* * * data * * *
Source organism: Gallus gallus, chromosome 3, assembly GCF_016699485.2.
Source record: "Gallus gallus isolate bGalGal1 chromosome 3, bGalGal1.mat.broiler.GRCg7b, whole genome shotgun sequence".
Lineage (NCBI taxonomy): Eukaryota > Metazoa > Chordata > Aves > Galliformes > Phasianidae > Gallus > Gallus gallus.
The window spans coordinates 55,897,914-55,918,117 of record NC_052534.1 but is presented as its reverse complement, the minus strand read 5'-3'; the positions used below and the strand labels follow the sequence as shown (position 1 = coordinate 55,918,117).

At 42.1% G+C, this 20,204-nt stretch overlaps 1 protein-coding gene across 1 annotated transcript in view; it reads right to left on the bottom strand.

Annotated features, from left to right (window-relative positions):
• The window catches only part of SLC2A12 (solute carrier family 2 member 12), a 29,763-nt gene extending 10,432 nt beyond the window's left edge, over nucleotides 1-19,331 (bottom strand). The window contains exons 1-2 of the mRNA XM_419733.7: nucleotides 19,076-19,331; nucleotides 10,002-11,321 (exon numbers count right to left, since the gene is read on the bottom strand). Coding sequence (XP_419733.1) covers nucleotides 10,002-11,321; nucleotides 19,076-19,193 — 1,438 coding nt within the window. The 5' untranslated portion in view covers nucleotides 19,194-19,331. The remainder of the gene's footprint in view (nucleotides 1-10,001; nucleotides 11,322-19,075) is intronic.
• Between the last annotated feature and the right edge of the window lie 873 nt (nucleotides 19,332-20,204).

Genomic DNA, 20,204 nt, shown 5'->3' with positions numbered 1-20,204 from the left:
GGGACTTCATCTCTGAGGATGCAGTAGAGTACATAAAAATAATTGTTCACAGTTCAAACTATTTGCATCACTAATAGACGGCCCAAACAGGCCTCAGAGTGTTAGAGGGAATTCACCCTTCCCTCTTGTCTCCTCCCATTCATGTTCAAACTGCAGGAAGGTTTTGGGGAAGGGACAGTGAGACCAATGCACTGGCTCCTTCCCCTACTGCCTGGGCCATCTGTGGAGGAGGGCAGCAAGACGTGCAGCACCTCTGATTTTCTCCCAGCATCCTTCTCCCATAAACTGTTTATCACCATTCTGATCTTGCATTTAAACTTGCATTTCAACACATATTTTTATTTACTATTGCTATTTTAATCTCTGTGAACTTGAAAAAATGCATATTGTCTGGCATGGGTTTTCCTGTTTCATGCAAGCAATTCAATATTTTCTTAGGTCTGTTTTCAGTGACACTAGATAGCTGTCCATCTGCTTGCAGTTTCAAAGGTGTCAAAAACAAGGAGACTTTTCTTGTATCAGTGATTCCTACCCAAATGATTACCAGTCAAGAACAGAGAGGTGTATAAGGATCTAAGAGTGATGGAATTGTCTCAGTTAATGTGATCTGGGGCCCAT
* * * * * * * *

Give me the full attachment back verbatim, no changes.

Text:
Source organism: Gallus gallus, chromosome 3, assembly GCF_016699485.2.
Source record: "Gallus gallus isolate bGalGal1 chromosome 3, bGalGal1.mat.broiler.GRCg7b, whole genome shotgun sequence".
Lineage (NCBI taxonomy): Eukaryota > Metazoa > Chordata > Aves > Galliformes > Phasianidae > Gallus > Gallus gallus.
The window spans coordinates 55,897,914-55,918,117 of record NC_052534.1 but is presented as its reverse complement, the minus strand read 5'-3'; the positions used below and the strand labels follow the sequence as shown (position 1 = coordinate 55,918,117).

At 42.1% G+C, this 20,204-nt stretch overlaps 1 protein-coding gene across 1 annotated transcript in view; it reads right to left on the bottom strand.

Annotated features, from left to right (window-relative positions):
• The window catches only part of SLC2A12 (solute carrier family 2 member 12), a 29,763-nt gene extending 10,432 nt beyond the window's left edge, over nucleotides 1-19,331 (bottom strand). The window contains exons 1-2 of the mRNA XM_419733.7: nucleotides 19,076-19,331; nucleotides 10,002-11,321 (exon numbers count right to left, since the gene is read on the bottom strand). Coding sequence (XP_419733.1) covers nucleotides 10,002-11,321; nucleotides 19,076-19,193 — 1,438 coding nt within the window. The 5' untranslated portion in view covers nucleotides 19,194-19,331. The remainder of the gene's footprint in view (nucleotides 1-10,001; nucleotides 11,322-19,075) is intronic.
• Between the last annotated feature and the right edge of the window lie 873 nt (nucleotides 19,332-20,204).

Genomic DNA, 20,204 nt, shown 5'->3' with positions numbered 1-20,204 from the left:
GGGACTTCATCTCTGAGGATGCAGTAGAGTACATAAAAATAATTGTTCACAGTTCAAACTATTTGCATCACTAATAGACGGCCCAAACAGGCCTCAGAGTGTTAGAGGGAATTCACCCTTCCCTCTTGTCTCCTCCCATTCATGTTCAAACTGCAGGAAGGTTTTGGGGAAGGGACAGTGAGACCAATGCACTGGCTCCTTCCCCTACTGCCTGGGCCATCTGTGGAGGAGGGCAGCAAGACGTGCAGCACCTCTGATTTTCTCCCAGCATCCTTCTCCCATAAACTGTTTATCACCATTCTGATCTTGCATTTAAACTTGCATTTCAACACATATTTTTATTTACTATTGCTATTTTAATCTCTGTGAACTTGAAAAAATGCATATTGTCTGGCATGGGTTTTCCTGTTTCATGCAAGCAATTCAATATTTTCTTAGGTCTGTTTTCAGTGACACTAGATAGCTGTCCATCTGCTTGCAGTTTCAAAGGTGTCAAAAACAAGGAGACTTTTCTTGTATCAGTGATTCCTACCCAAATGATTACCAGTCAAGAACAGAGAGGTGTATAAGGATCTAAGAGTGATGGAATTGTCTCAGTTAATGTGATCTGGGGCCCAT